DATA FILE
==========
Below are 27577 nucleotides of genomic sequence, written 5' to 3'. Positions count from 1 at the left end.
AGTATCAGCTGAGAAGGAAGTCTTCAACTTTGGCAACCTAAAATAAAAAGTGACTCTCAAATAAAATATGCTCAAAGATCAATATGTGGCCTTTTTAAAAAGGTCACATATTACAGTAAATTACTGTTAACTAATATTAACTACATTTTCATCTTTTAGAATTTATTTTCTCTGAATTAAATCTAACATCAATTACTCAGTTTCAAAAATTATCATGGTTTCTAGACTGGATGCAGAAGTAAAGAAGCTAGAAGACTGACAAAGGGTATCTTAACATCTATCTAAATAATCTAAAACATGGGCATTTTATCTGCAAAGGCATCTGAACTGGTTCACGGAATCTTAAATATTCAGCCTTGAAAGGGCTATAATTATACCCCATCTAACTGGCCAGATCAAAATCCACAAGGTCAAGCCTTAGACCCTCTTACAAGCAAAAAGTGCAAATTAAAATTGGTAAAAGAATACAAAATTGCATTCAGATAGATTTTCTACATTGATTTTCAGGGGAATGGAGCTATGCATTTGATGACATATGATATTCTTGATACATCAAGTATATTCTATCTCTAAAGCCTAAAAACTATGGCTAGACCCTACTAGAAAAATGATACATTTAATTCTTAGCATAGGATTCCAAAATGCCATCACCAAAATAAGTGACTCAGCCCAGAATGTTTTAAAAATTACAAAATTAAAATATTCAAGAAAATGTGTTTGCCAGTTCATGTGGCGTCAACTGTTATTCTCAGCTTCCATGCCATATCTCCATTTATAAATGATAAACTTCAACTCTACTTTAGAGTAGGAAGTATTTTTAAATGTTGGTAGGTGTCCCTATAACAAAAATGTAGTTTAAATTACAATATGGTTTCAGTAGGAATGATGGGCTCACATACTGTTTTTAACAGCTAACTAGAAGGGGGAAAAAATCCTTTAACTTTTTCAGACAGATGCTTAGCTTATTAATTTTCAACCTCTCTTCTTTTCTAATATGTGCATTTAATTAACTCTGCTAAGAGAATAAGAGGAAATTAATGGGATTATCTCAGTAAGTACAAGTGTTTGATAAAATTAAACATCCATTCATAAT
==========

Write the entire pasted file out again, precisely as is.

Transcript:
Below are 27577 nucleotides of genomic sequence, written 5' to 3'. Positions count from 1 at the left end.
AGTATCAGCTGAGAAGGAAGTCTTCAACTTTGGCAACCTAAAATAAAAAGTGACTCTCAAATAAAATATGCTCAAAGATCAATATGTGGCCTTTTTAAAAAGGTCACATATTACAGTAAATTACTGTTAACTAATATTAACTACATTTTCATCTTTTAGAATTTATTTTCTCTGAATTAAATCTAACATCAATTACTCAGTTTCAAAAATTATCATGGTTTCTAGACTGGATGCAGAAGTAAAGAAGCTAGAAGACTGACAAAGGGTATCTTAACATCTATCTAAATAATCTAAAACATGGGCATTTTATCTGCAAAGGCATCTGAACTGGTTCACGGAATCTTAAATATTCAGCCTTGAAAGGGCTATAATTATACCCCATCTAACTGGCCAGATCAAAATCCACAAGGTCAAGCCTTAGACCCTCTTACAAGCAAAAAGTGCAAATTAAAATTGGTAAAAGAATACAAAATTGCATTCAGATAGATTTTCTACATTGATTTTCAGGGGAATGGAGCTATGCATTTGATGACATATGATATTCTTGATACATCAAGTATATTCTATCTCTAAAGCCTAAAAACTATGGCTAGACCCTACTAGAAAAATGATACATTTAATTCTTAGCATAGGATTCCAAAATGCCATCACCAAAATAAGTGACTCAGCCCAGAATGTTTTAAAAATTACAAAATTAAAATATTCAAGAAAATGTGTTTGCCAGTTCATGTGGCGTCAACTGTTATTCTCAGCTTCCATGCCATATCTCCATTTATAAATGATAAACTTCAACTCTACTTTAGAGTAGGAAGTATTTTTAAATGTTGGTAGGTGTCCCTATAACAAAAATGTAGTTTAAATTACAATATGGTTTCAGTAGGAATGATGGGCTCACATACTGTTTTTAACAGCTAACTAGAAGGGGGAAAAAATCCTTTAACTTTTTCAGACAGATGCTTAGCTTATTAATTTTCAACCTCTCTTCTTTTCTAATATGTGCATTTAATTAACTCTGCTAAGAGAATAAGAGGAAATTAATGGGATTATCTCAGTAAGTACAAGTGTTTGATAAAATTAAACATCCATTCATAAT